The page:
Four most controversial parts of Policing Bill which could see harsher penalty for damaging statue than attacking woman

A new law and order Bill is set to cause huge clashes in the Commons following events on Saturday at vigils held for Sarah Everard.

The government had been hoping its new so-called 'policing bill' would "restore confidence in the criminal justice system", but the conduct of officers at the chaotic vigils may have thrown that into jeopardy.

The Metropolitan Police has been accused of taking a heavy handed approach to managing the vigils for Sarah, who was found dead following her disappearance, after a number of women were arrested.

Many are furious at the police and Labour says now is "no time to be rushing through poorly thought-out measures" which will give police more powers.

The policing minister insisted the Bill will result in "quite mild adjustments" to "quite elderly" legislation from 1986, but Labour says it could "lead to harsher penalties for damaging a statue than for attacking a woman".

Here we take a look at the biggest criticisms of the Police, Crime, Sentencing and Courts Bill 2021:

1.) The Bill does not mention women at all:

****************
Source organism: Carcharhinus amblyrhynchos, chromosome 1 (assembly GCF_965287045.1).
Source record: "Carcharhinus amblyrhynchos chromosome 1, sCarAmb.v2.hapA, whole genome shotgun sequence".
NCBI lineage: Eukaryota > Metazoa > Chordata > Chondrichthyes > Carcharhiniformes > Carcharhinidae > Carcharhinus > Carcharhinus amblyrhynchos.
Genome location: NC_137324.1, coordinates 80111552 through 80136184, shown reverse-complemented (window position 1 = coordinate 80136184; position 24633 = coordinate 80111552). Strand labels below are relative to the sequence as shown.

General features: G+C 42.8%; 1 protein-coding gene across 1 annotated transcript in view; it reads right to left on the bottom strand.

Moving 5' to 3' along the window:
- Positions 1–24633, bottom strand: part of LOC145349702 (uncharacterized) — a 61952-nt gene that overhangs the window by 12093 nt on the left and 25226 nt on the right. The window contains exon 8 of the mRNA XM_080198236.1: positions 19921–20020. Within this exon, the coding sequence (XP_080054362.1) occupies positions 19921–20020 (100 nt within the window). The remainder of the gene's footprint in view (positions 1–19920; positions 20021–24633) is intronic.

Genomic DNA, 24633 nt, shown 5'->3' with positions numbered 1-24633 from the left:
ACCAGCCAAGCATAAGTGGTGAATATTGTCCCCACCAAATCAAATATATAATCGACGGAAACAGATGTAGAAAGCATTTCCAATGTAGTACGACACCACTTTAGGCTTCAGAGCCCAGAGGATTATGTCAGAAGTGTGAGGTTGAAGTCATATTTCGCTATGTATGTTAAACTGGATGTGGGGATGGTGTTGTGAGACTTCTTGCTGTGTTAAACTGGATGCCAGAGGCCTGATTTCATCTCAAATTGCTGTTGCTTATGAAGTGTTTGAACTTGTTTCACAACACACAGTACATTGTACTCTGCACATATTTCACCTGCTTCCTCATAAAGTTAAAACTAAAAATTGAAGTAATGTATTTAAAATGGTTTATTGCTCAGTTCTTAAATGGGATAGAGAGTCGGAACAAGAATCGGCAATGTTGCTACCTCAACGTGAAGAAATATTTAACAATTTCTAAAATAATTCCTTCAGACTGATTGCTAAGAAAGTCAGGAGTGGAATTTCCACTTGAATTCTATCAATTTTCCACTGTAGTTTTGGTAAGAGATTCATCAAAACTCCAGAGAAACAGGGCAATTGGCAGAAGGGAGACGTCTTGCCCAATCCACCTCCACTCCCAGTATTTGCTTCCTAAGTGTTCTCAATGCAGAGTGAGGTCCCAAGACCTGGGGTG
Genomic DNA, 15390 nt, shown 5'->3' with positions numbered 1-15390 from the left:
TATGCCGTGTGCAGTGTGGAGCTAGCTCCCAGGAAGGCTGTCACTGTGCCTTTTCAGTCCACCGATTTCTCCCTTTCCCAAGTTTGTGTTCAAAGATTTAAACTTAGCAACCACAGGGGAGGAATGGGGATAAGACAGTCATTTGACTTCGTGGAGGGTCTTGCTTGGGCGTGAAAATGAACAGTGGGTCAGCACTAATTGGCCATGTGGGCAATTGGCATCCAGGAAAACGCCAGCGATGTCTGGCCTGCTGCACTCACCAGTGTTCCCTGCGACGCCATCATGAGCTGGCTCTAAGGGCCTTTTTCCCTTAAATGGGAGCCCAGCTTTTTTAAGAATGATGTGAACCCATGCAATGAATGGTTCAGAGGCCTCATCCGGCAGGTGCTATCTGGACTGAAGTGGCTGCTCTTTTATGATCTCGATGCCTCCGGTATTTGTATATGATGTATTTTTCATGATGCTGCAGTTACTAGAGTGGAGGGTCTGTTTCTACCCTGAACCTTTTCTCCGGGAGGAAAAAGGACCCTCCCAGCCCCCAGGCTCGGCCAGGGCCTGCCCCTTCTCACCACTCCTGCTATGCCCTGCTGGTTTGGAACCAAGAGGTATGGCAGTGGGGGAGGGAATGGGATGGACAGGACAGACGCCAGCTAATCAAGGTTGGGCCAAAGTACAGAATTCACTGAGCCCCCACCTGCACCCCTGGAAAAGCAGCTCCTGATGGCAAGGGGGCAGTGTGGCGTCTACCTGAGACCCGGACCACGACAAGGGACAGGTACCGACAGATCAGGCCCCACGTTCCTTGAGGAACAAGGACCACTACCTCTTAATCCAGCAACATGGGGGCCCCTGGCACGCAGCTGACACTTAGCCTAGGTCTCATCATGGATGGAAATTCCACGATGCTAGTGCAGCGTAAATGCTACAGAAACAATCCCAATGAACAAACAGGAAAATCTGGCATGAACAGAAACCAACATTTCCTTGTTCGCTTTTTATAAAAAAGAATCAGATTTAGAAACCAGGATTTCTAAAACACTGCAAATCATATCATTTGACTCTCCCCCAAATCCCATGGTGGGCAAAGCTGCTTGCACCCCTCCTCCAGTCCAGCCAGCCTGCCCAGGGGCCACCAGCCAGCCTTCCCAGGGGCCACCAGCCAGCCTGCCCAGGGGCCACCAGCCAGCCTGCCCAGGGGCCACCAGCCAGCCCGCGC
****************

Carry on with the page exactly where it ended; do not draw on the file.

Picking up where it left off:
Violence against women had been an issue that long needed tackling, well before the death of Sarah Everard highlighted the scale of the problem and the need for action.

In the wake of her death thousands of women have spoken out about their horrific experiences at the hands of men, from feeling harassed to being raped - but there is nothing in the policing bill that specifically sets out policies to tackle these problems.

In the government's defence, the Police, Crime, Sentencing and Courts Bill was first introduced to the Commons before Sarah's fate was known.

But Labour says by not revising the Bill the government is overseeing a "missed opportunity to tackle violence against women and girls that has become endemic in the UK".

Boris Johnson has rubbished Labour's criticisms, saying it "goes much further in toughening sentences for rapists, for stopping the early release of serious sexual and violent offenders and it takes some new tough action against domestic violence".

Boris Johnson urges Labour to back the policing Bill:

Labour leader Sir Keir Starmer said the Bill "says lots of things about statues and almost nothing about protecting women and girls, and particularly dealing with violence against women and girls".

"This is a gaping hole in the legislation, government has got its priorities wrong, it should re-think," he added.

2.) It 'could lead to harsher penalties for damaging a statue than for attacking a woman':